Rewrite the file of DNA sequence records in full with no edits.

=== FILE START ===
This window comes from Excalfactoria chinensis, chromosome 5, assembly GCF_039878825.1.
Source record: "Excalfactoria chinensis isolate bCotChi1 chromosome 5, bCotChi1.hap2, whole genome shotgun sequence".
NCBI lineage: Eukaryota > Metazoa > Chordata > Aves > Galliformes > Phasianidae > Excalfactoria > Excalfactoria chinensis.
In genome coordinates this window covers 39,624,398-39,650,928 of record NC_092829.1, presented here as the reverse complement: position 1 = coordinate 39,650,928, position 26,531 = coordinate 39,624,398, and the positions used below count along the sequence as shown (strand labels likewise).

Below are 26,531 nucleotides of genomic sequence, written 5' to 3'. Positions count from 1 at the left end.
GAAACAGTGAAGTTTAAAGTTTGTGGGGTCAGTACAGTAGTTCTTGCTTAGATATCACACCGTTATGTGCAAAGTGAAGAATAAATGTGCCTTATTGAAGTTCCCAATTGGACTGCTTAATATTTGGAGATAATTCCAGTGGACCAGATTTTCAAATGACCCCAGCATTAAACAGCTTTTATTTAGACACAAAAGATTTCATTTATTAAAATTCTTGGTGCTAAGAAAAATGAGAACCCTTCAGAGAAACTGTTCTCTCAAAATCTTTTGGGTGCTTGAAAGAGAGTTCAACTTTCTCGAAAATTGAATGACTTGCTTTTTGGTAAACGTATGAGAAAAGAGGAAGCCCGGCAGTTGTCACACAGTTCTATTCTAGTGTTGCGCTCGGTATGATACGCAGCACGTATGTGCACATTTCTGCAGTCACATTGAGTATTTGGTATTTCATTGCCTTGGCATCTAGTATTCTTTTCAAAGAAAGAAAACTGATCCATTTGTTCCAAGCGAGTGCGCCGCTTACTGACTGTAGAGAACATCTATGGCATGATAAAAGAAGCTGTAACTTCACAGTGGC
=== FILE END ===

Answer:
This window comes from Excalfactoria chinensis, chromosome 5, assembly GCF_039878825.1.
Source record: "Excalfactoria chinensis isolate bCotChi1 chromosome 5, bCotChi1.hap2, whole genome shotgun sequence".
NCBI lineage: Eukaryota > Metazoa > Chordata > Aves > Galliformes > Phasianidae > Excalfactoria > Excalfactoria chinensis.
In genome coordinates this window covers 39,624,398-39,650,928 of record NC_092829.1, presented here as the reverse complement: position 1 = coordinate 39,650,928, position 26,531 = coordinate 39,624,398, and the positions used below count along the sequence as shown (strand labels likewise).

Below are 26,531 nucleotides of genomic sequence, written 5' to 3'. Positions count from 1 at the left end.
GAAACAGTGAAGTTTAAAGTTTGTGGGGTCAGTACAGTAGTTCTTGCTTAGATATCACACCGTTATGTGCAAAGTGAAGAATAAATGTGCCTTATTGAAGTTCCCAATTGGACTGCTTAATATTTGGAGATAATTCCAGTGGACCAGATTTTCAAATGACCCCAGCATTAAACAGCTTTTATTTAGACACAAAAGATTTCATTTATTAAAATTCTTGGTGCTAAGAAAAATGAGAACCCTTCAGAGAAACTGTTCTCTCAAAATCTTTTGGGTGCTTGAAAGAGAGTTCAACTTTCTCGAAAATTGAATGACTTGCTTTTTGGTAAACGTATGAGAAAAGAGGAAGCCCGGCAGTTGTCACACAGTTCTATTCTAGTGTTGCGCTCGGTATGATACGCAGCACGTATGTGCACATTTCTGCAGTCACATTGAGTATTTGGTATTTCATTGCCTTGGCATCTAGTATTCTTTTCAAAGAAAGAAAACTGATCCATTTGTTCCAAGCGAGTGCGCCGCTTACTGACTGTAGAGAACATCTATGGCATGATAAAAGAAGCTGTAACTTCACAGTGGC